IRON FIST, 1.1 – “Snow Gives Way” (Netflix Review)

Netflix – Season One streaming from 17th March 2017

Based on characters created by: Roy Thomas and Gil Kane

Created and Written by: Scott Buck

Directed by: John Dahl



Ant-Man aside, I have invariably been on the ball with watching all of Marvel Studio’s blockbuster comic book adaptations during their cinematic runs. Inversely, the television spin-offs have somehow evaded by attention. I’m not against seeing them, but I don’t consider them essential to the MCU. Plus, once I fell behind on Daredevil, I felt inclined to hold off on Jessica Jones and Luke Cage until I could watch them in production order.

Confession time: I still haven’t seen any of them, but with Netflix dropping all 13 episodes of Marvel’s Iron Fist today, on a spurious whim curiosity got the better of me and I thought “why not check it out?” After all, there should be no need to have seen the preceding three spin-offs to appreciate this (largely) independent series.

And there isn’t. At least not on the evidence of episode one. Written by showrunner Scott Buck, “Snow Gives Way” introduces us to barefoot wanderer and lead protagonist Danny Rand (Finn Jones), who channels Chris Pratt’s scraggly happy-go-lucky arrogance from Parks and Recreation. Sleeping rough, Danny returns to New York City after being presumed dead for the previous fifteen years. He just wants to talk to those now in charge at his father’s former company, Rand Enterprises, but he is met with distrust and open hostility at every turn – even from those he used to call friends.

Brother and sister Ward (Tom Pelphrey) and Joy Meachum (Jessica Stroup) – who grew up with Danny owing to their father’s partnership in the firm – are now corporate leaders at RE following the Rand family tragedy and Harold Meachum’s (David Wenham) death from cancer, but they are threatened by his return to the extent that bully Ward would rather throw him out and have the security guards eliminate him, then take on board his miraculous story.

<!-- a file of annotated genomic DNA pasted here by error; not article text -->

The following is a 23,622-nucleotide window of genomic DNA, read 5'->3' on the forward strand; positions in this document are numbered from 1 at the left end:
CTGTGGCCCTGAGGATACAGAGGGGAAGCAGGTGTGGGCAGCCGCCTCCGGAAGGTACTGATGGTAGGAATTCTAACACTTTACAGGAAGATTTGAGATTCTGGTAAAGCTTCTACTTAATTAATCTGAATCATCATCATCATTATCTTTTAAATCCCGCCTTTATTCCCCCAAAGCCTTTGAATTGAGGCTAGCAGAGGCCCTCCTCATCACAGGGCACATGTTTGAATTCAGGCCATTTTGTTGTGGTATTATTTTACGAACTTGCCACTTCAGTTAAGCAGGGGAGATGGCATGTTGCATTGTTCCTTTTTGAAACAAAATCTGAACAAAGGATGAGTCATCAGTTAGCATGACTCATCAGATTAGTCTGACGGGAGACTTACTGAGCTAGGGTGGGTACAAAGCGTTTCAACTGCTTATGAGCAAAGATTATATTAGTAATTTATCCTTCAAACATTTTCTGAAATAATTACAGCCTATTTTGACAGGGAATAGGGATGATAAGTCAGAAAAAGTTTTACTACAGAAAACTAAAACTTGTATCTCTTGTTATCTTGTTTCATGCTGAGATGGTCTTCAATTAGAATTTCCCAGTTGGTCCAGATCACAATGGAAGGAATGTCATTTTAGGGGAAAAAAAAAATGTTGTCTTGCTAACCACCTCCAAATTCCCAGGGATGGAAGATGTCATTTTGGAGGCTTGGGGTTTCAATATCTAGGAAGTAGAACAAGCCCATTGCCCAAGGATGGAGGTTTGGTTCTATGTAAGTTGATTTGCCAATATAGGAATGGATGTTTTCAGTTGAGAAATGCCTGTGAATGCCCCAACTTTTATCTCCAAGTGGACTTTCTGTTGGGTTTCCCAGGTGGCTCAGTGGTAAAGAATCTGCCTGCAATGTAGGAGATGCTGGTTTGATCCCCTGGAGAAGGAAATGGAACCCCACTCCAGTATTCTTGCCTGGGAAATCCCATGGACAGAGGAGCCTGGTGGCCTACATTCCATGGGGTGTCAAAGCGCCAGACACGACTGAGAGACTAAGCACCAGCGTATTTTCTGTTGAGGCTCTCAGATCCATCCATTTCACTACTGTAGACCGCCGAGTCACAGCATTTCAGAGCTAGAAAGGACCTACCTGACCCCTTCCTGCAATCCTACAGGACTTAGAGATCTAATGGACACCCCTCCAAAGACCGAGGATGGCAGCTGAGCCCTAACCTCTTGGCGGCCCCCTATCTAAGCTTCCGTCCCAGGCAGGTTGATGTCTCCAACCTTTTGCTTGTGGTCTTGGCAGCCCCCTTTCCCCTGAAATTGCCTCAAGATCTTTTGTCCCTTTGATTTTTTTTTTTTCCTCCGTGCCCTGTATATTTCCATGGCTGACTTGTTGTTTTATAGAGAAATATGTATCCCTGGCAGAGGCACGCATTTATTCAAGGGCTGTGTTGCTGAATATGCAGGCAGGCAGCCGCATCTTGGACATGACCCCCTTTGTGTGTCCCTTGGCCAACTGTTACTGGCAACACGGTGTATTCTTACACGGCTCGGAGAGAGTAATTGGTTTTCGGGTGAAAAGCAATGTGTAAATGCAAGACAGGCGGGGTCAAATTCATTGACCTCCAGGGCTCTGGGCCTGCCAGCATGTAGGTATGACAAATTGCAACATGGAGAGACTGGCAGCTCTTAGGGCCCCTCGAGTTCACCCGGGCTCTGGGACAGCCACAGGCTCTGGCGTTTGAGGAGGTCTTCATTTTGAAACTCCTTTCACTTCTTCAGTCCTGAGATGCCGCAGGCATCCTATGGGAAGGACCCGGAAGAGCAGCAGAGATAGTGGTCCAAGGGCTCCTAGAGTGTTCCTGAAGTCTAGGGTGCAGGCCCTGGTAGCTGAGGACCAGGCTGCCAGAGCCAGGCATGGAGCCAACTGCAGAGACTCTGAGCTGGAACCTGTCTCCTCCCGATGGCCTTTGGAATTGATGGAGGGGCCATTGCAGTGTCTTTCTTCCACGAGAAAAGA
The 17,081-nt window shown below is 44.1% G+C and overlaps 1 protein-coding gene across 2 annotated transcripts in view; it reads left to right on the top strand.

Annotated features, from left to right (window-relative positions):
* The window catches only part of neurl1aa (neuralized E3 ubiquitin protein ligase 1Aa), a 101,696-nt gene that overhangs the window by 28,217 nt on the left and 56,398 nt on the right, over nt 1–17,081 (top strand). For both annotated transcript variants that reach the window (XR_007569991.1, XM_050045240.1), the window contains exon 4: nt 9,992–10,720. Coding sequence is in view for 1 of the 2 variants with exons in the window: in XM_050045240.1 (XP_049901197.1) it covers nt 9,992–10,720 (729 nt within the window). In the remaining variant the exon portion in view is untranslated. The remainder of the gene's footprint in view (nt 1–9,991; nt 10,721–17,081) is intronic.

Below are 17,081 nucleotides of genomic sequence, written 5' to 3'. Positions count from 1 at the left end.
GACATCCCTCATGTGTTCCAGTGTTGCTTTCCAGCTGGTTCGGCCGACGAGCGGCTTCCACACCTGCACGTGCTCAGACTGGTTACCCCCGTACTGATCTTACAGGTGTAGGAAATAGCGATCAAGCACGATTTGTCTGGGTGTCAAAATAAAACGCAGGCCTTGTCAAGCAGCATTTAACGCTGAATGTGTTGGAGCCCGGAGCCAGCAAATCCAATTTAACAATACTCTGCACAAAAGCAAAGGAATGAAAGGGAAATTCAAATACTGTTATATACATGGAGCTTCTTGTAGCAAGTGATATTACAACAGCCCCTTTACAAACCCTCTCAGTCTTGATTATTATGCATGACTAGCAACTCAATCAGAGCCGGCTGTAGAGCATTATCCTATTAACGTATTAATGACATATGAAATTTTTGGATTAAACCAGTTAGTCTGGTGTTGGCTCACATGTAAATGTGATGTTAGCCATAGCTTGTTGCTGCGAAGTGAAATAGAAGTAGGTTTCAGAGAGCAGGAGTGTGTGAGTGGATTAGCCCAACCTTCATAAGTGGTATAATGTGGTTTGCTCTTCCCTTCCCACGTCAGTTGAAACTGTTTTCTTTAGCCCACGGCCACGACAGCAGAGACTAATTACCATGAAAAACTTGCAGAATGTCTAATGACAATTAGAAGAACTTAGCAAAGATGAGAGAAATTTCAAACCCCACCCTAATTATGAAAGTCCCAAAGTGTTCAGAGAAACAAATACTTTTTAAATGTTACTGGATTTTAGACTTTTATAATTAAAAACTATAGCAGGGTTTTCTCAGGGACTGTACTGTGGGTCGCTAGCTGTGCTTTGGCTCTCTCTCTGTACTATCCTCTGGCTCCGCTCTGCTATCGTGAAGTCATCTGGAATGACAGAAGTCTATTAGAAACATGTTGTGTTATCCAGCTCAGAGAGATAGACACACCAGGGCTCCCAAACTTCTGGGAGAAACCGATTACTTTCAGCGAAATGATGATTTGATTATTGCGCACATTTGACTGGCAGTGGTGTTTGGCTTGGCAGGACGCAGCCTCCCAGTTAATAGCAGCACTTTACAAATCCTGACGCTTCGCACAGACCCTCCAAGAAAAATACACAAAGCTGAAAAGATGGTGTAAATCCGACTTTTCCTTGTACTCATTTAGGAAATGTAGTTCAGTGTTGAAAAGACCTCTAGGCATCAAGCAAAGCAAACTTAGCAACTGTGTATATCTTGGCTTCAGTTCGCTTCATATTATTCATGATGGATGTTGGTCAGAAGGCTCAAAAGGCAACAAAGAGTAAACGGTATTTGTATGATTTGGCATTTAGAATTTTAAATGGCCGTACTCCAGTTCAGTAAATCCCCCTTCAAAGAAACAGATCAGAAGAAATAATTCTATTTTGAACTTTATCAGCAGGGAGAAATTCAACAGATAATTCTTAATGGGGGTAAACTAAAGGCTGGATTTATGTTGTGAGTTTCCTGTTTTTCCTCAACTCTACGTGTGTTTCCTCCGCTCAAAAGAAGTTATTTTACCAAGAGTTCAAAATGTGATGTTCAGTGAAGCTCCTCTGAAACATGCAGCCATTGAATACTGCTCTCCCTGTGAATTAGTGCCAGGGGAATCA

You see, when the Rand’s plane crashed in the Himalayas, Danny was rescued and brought up in a Buddhist monastery where he channelled his inner zen and learned to become proficient in kung fu, a la Bruce Wayne in Batman Begins. While we see Danny orchestrate some implausible martial artistry in this debut instalment (taxi jumping, wall scaling), his back story is still rather sketchy (we only see snippets of his flashbacks when he has seemingly painful ‘episodes’) and we are yet to link his abilities to the show’s title. Danny hints at a supernatural element when he mentions a land called “K’un Lan,” but Scott Buck is clearly playing a long game here and doesn’t lay all of Danny’s cards on the table this early on.

Preview reviews suggested that Iron Fist (well, the first six episodes, to be precise) fails to hit the highs the Studio’s other successful endeavours have, but I went in blind and with an open mind and must confess to being slightly underwhelmed, if not all-out disappointed. Finn Jones was just too laid back in his portrayal of Danny Rand’s philosophical nature, to the point where he was more aggravating than the antagonistic jerks who shut-down his attempts to reintroduce himself. Finn also has the same metaphorical-shrug on his face as he fights his attackers, which makes him appear bored rather than untroubled. If this lasts throughout the series it might become intolerable. How can you support such a jaded superhero?

Also, I fear a show this young had yet to earn the supposedly jaw-dropping revelation concerning Harold Meachum, while the script failed to clarify why he felt the need to lay low underground, and why the Meachum’s are so resentful of the deceased Rand’s. I’m sure this will be clarified as the show proceeds, but as a dazzling debut, “Snow Gives Way” raised more questions than it cared to answer, leaving me feeling partly curious, but also somewhat unengaged. Iron First 1.1 didn’t dig deep enough to make me care about these “special creatures” in their kooky scenario.

CR@B’s Claw Score: 2 stars

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